Child custody issues can now be taken into consideration when Air Force members plan for future duty assignments, under a new policy announced this week.
U.S. Air Force assignment officials will now be able to consider requests for an assignment near their children, even if the co-parents aren’t married, officials said.
“We ask our people to move frequently, and we know that can cause additional stress and sacrifices for their families. This change gives us the flexibility needed to better take care of them,” said Lt. Gen. Brian T. Kelly, deputy Air Force chief of staff for manpower, personnel and services.
Those approved for the new program are still required to fill valid manning requirements and perform the duties in which they are trained, Air Force officials said.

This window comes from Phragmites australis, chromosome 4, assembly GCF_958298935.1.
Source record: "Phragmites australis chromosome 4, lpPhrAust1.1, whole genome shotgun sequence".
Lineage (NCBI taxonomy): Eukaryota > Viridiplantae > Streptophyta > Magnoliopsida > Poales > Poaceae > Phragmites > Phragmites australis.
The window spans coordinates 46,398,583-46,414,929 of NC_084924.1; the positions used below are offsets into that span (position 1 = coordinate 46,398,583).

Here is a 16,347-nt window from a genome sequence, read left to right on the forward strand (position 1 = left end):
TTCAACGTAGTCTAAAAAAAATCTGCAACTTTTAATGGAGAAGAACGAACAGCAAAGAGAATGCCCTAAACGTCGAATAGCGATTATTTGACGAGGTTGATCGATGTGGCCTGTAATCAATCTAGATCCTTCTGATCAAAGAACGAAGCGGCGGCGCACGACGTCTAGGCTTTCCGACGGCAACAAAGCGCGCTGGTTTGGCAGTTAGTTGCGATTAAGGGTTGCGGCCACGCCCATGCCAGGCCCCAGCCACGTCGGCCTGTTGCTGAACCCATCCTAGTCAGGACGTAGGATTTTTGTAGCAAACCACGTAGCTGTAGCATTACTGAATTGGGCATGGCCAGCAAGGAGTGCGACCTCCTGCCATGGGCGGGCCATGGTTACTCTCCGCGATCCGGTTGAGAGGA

Airmen named as a parent — either biological or adopted — and have a court-ordered child custody agreement are eligible to apply to the program. While assignment matches will be made when possible, they must meet the best needs of the Air Force, officials said.
“We recognize family dynamics don’t always look the same and there is not a ‘one-size-fits-all’ solution to managing people’s careers and assignments,” Lt. Gen. Kelly said.
Chief Master Sgt. of the Air Force Kaleth O. Wright said he was glad to see the new program finally take shape.
“This Air Force life is a family business,” he said. “We owe it to our teammates to make sure they have every opportunity to keep their family together whenever possible.”
Airmen can begin sending in their applications starting Aug. 17.
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